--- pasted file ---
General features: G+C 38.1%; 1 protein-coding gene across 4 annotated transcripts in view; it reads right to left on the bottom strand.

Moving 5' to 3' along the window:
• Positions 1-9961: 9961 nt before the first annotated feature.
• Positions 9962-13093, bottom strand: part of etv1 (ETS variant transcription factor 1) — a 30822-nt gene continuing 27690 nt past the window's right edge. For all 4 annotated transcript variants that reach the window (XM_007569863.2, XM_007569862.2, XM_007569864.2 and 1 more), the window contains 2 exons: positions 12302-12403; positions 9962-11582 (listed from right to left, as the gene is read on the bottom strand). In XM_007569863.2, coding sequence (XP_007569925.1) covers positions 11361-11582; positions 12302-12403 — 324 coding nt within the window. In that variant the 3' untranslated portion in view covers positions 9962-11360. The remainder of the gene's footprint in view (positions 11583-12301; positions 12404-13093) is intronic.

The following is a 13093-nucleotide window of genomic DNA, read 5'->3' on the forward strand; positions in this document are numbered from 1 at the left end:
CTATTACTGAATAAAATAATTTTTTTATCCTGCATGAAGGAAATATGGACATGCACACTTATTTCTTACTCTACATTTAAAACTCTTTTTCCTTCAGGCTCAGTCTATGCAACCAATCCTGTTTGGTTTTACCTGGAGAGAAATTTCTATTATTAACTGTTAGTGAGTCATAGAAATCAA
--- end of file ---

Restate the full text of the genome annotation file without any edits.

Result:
General features: G+C 38.1%; 1 protein-coding gene across 4 annotated transcripts in view; it reads right to left on the bottom strand.

Moving 5' to 3' along the window:
• Positions 1-9961: 9961 nt before the first annotated feature.
• Positions 9962-13093, bottom strand: part of etv1 (ETS variant transcription factor 1) — a 30822-nt gene continuing 27690 nt past the window's right edge. For all 4 annotated transcript variants that reach the window (XM_007569863.2, XM_007569862.2, XM_007569864.2 and 1 more), the window contains 2 exons: positions 12302-12403; positions 9962-11582 (listed from right to left, as the gene is read on the bottom strand). In XM_007569863.2, coding sequence (XP_007569925.1) covers positions 11361-11582; positions 12302-12403 — 324 coding nt within the window. In that variant the 3' untranslated portion in view covers positions 9962-11360. The remainder of the gene's footprint in view (positions 11583-12301; positions 12404-13093) is intronic.

The following is a 13093-nucleotide window of genomic DNA, read 5'->3' on the forward strand; positions in this document are numbered from 1 at the left end:
CTATTACTGAATAAAATAATTTTTTTATCCTGCATGAAGGAAATATGGACATGCACACTTATTTCTTACTCTACATTTAAAACTCTTTTTCCTTCAGGCTCAGTCTATGCAACCAATCCTGTTTGGTTTTACCTGGAGAGAAATTTCTATTATTAACTGTTAGTGAGTCATAGAAATCAA